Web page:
October 04, 2003

ONE MORE THOUGHT: One comment that I made in passing earlier, and that seems more and more relevant as I think about it, is that the White House has a lot to gain by subpoenaing reporters who know about the Plame leaks. Doing that serves several useful purposes. First, once the press clams up and starts going on about protecting sources, it becomes extremely hard for it to claim that the White House is covering things up. "Who's stonewalling now?" can be the response.

Second, the press's complaints will look like special pleading (which they are). "If you leak this you're a traitor, but if we publish it, we're being great Americans," won't wash.

Third, subpoenaing reporters will likely reduce the number of leaks in the future. And that's a good thing, right? We keep hearing that these leaks were disastrous for national security. If that's true, we certainly want people to think twice before leaking in this fashion again, or publishing the results of such leaks.

I've got more on this here, here, here, and here. Or just enter "Plame" in the search window to find the complete list of posts on the subject.

UPDATE: Howard Kurtz observes:

There are at least six people in Washington who know the answer to the city's most politically charged mystery in years. And they're not talking.

That's because they're journalists.

Whether they should maintain their silence -- and whether they might be legally compelled to break it -- lies at the heart of a burgeoning debate about media ethics and the whispered transactions with government officials that shape the daily flow of news and opinion. . . .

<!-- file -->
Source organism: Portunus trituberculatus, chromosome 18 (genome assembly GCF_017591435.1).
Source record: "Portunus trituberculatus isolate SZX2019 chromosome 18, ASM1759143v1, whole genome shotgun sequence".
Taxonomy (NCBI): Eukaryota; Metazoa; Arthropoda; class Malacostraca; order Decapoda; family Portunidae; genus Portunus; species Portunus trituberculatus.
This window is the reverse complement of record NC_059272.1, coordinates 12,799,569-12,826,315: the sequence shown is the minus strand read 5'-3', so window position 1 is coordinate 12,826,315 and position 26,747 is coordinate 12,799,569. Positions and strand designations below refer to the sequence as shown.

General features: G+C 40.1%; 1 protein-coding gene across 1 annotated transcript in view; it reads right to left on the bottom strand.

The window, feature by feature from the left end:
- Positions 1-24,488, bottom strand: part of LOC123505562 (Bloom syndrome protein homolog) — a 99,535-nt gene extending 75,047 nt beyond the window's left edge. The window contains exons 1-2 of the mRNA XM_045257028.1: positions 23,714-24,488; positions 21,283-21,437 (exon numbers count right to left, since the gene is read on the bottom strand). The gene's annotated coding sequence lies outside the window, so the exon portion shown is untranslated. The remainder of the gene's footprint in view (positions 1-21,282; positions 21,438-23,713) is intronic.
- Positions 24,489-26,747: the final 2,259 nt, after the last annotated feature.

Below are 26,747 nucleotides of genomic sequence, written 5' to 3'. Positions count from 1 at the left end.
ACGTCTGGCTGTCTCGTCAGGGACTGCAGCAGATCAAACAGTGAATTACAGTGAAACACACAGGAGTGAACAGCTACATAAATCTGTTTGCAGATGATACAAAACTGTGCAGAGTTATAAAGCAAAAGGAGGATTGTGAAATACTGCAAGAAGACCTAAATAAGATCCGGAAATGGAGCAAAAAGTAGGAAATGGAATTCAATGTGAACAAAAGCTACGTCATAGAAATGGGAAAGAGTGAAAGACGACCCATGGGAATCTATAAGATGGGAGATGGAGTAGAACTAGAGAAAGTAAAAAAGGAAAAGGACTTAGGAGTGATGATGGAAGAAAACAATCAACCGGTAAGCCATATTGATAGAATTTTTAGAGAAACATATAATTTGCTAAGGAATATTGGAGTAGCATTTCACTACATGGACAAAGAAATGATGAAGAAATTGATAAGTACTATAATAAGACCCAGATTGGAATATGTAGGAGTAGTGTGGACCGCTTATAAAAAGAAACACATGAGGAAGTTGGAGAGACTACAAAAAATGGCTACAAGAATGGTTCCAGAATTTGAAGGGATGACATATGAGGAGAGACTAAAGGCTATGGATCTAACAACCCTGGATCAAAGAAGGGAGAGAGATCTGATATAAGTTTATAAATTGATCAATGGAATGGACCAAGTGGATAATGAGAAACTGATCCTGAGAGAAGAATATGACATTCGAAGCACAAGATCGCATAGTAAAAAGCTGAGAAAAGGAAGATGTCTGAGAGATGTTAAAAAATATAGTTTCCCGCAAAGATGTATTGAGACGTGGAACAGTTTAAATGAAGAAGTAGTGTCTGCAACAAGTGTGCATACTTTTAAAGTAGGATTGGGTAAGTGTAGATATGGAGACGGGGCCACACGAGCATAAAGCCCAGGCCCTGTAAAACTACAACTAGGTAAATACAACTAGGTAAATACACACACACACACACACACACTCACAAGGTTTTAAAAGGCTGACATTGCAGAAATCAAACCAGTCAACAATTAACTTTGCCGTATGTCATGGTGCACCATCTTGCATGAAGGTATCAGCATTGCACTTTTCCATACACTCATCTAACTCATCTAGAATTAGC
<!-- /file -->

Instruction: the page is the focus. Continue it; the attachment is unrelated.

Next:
Some members of the public, if a torrent of e-mails is any indication, suggest Novak and the other journalists have a duty to come forward. If it is a federal crime for officials to intentionally make public the name of a covert operative, these critics ask, why do reporters who serve as a conduit for such information get a pass?

Why, indeed? Kurtz concludes with this observation:

All this puts journalists in the uncomfortable position of peppering administration officials with questions some of their colleagues, now in the media spotlight, could answer.

"It's a tough question for journalists," said Columbia's Lemann. "I see why not revealing a source is very powerfully in your personal professional interest. But why is it also in the public interest?"

Again: why, indeed?

ANOTHER UPDATE: I've got more on this subject, here, in response to the rather bizarre claim that the above constitutes advice to the White House on how to cover things up.